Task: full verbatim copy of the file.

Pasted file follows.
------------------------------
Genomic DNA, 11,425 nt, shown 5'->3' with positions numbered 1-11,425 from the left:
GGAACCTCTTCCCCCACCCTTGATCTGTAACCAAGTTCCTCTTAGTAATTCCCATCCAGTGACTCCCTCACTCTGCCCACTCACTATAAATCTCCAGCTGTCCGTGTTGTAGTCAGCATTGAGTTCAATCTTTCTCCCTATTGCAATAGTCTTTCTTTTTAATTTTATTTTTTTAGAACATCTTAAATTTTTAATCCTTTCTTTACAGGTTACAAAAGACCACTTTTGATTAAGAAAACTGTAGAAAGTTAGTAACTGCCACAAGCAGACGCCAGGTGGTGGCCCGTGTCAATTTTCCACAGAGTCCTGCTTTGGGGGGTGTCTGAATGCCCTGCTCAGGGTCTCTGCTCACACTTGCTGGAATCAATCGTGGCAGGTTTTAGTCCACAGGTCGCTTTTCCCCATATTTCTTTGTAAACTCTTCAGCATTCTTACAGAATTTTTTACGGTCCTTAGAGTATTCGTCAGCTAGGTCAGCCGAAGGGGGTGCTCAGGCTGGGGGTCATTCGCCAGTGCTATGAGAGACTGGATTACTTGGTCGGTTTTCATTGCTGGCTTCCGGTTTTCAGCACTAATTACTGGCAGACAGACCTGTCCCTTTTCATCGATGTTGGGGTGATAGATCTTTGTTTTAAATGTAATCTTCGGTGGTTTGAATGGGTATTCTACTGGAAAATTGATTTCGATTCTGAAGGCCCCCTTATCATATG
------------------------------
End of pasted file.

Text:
Genomic DNA, 11,425 nt, shown 5'->3' with positions numbered 1-11,425 from the left:
GGAACCTCTTCCCCCACCCTTGATCTGTAACCAAGTTCCTCTTAGTAATTCCCATCCAGTGACTCCCTCACTCTGCCCACTCACTATAAATCTCCAGCTGTCCGTGTTGTAGTCAGCATTGAGTTCAATCTTTCTCCCTATTGCAATAGTCTTTCTTTTTAATTTTATTTTTTTAGAACATCTTAAATTTTTAATCCTTTCTTTACAGGTTACAAAAGACCACTTTTGATTAAGAAAACTGTAGAAAGTTAGTAACTGCCACAAGCAGACGCCAGGTGGTGGCCCGTGTCAATTTTCCACAGAGTCCTGCTTTGGGGGGTGTCTGAATGCCCTGCTCAGGGTCTCTGCTCACACTTGCTGGAATCAATCGTGGCAGGTTTTAGTCCACAGGTCGCTTTTCCCCATATTTCTTTGTAAACTCTTCAGCATTCTTACAGAATTTTTTACGGTCCTTAGAGTATTCGTCAGCTAGGTCAGCCGAAGGGGGTGCTCAGGCTGGGGGTCATTCGCCAGTGCTATGAGAGACTGGATTACTTGGTCGGTTTTCATTGCTGGCTTCCGGTTTTCAGCACTAATTACTGGCAGACAGACCTGTCCCTTTTCATCGATGTTGGGGTGATAGATCTTTGTTTTAAATGTAATCTTCGGTGGTTTGAATGGGTATTCTACTGGAAAATTGATTTCGATTCTGAAGGCCCCCTTATCATATG